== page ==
Copyright attorney Neil Isenberg of Gigalaw.com has a column on Cnet's News.com, Steal this book online in which he concludes that Amazon.com's conduct moght be legal, based on the (erroneous, in many cases) assumption that "authors may have granted to their publishers the right to participate in a program such as this." Isenberg also suggests that page-image display, if sufficently limited, might constitute "fair use". But his argument on this latter point is clearly flawed, since he bases it on the impact of digital giveaways on print sales, rather than the impact of e-book and e-excerpt giveaways on potential e-book and e-excerpt sales .

[Addendum, 12 November 2003: More from the Christian Science Monitor , including mention of my union, the National Writers Union , in this article, Dipping into books online: Is it stealing? ]

Link | Posted by Edward on Tuesday, 11 November 2003, 20:38 ( 8:38 PM) | TrackBack (0)
Comments

I'm pretty sure Amazon thinks it can do whatever they want to do. Kinda like Microsoft.

Posted by: homer jay, 25 November 2003, 12:01 (12:01 PM)

I am confused by the implication that Amazon is trying to give books away through this feature- they are in the business of selling books aren't they?

Also: I would have to say that anyone who spends the time taking screen captures of a 900 page book does not value their time nor labor very highly. This is not to justify or say I agree with such a thing- but that a person willing to spend that much time sounds kind of... cheap?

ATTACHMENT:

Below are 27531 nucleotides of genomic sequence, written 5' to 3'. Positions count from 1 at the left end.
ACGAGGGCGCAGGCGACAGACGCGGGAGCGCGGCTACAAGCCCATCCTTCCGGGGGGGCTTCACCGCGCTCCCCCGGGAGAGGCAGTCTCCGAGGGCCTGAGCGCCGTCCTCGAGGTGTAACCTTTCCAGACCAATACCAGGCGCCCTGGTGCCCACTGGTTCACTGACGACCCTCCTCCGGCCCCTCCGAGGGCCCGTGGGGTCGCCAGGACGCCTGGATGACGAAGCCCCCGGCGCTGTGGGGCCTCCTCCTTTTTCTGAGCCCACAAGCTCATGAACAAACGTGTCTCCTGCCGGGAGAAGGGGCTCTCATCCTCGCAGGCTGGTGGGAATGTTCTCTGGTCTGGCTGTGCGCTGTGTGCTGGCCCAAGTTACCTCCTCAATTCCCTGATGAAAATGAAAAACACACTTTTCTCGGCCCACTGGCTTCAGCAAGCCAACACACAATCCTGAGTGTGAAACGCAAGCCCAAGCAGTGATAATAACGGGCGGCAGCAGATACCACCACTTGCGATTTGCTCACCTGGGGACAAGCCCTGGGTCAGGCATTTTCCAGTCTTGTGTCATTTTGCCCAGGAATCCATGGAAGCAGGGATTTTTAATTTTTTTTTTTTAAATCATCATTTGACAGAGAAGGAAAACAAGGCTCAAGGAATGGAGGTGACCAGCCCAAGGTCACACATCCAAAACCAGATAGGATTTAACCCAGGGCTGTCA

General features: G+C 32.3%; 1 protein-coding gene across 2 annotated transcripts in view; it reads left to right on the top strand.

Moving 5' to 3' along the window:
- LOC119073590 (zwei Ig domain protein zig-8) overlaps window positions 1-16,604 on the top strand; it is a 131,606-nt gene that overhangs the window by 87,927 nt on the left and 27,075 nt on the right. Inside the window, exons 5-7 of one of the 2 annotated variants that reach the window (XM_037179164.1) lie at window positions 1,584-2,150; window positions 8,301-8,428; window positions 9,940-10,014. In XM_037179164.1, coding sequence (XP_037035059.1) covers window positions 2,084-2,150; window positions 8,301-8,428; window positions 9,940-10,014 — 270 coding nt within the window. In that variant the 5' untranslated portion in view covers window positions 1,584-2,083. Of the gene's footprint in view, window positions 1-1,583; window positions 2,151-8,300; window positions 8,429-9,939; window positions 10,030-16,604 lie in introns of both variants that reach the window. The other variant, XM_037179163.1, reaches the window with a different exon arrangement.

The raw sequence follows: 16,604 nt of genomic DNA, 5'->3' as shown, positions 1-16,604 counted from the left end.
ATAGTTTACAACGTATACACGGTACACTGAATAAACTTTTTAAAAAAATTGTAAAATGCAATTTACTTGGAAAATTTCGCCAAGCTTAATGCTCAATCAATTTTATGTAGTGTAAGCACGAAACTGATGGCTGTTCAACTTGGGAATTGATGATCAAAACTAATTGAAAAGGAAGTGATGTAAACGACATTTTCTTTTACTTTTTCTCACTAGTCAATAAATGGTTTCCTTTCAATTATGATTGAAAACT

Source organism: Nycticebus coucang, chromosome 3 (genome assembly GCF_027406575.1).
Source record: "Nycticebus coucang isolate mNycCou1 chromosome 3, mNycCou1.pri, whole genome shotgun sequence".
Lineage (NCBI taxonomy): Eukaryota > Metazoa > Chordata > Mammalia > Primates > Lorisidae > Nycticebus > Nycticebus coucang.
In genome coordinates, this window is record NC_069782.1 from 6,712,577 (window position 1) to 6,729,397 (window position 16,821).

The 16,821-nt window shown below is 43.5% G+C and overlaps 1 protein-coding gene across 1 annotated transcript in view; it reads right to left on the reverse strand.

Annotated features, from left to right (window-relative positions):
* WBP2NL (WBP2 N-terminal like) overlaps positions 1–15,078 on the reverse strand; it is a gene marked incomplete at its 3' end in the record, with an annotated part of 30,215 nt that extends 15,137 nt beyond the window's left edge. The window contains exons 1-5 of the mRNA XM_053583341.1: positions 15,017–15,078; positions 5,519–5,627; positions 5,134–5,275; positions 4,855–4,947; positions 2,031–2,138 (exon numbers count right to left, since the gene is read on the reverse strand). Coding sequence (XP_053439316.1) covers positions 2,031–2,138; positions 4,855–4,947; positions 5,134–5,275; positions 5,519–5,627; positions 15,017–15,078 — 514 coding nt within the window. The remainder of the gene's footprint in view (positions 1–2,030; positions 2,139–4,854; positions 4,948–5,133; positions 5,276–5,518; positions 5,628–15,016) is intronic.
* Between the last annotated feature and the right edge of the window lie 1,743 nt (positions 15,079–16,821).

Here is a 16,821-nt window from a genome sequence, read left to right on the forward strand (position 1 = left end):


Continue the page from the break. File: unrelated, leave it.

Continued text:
Finally: If the publishing world follows any sort of the same rules as the photography world- I would understand that in this scenario it is not Amazon which is at fault for the copywrite violation- but the publishers who gave licensing rights which they did not have.

For example: If I take a picture and license it to Stockphoto for the purpose of making prints- but they then license it to BigFashionMagazine without my permission.. Both I and the BigFashionMagazine have a claim against StockPhoto because they have offered licensing they had no rights to. Amazon can claim they were simply acting with the faith that the publishers had the clearance to assign those rights.

Posted by: Clay, 7 October 2004, 22:57 (10:57 PM)

Amazon.com is giving away e-books, in the hope that it will either sell print books, or draw visitors to their Web site that will buy other stuff. Good for Amazon.com, and maybe for some authors, but bad for authors who might be able to make money selling e-books.

The person in a low-wage country -- the student in China, Russia, or Brazil, for example, who assembles images of the pages of a textbook into an e-book, to save the members of their class a month's wages each in the price of the book -- may not value their time highly. But once they put that bootleg e-book on Kazaa, it takes only minutes for someone in the USA or EU, who could afford to buy the book, to get the bootleg e-book from Kazaa for free instead.

Publishers might share liability, depending on what they have claimed to Amazon.com about what rights they own. Since Amazon.com's contracts with publishers and/or distributors for inclusion of books in "Search Inside the Book" contain a clause forbidding them to be disclosed to authors, we won't know what representations about rights those contracts include until someone sues.

Posted by: Edward Hasbrouck, 8 October 2004, 07:05 ( 7:05 AM)